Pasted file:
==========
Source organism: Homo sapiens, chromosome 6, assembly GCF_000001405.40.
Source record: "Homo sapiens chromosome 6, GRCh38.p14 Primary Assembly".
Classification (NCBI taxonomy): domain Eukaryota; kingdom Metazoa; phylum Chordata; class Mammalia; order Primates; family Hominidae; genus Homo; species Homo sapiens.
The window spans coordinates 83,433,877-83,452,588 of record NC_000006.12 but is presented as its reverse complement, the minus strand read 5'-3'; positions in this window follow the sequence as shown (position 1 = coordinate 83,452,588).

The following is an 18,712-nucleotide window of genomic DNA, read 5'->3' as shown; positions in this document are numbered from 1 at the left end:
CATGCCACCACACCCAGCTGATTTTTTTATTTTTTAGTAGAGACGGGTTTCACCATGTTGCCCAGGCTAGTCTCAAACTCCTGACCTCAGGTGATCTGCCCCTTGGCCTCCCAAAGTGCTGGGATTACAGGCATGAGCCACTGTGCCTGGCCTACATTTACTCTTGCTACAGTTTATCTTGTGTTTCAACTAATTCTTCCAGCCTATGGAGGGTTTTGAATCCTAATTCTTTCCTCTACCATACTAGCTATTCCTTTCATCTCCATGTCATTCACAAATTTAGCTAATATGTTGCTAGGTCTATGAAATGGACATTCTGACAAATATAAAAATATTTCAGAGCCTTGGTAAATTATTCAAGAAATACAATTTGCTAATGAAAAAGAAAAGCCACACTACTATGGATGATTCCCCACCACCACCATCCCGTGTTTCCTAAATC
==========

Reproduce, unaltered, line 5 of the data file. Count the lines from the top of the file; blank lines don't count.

The following is an 18,712-nucleotide window of genomic DNA, read 5'->3' as shown; positions in this document are numbered from 1 at the left end: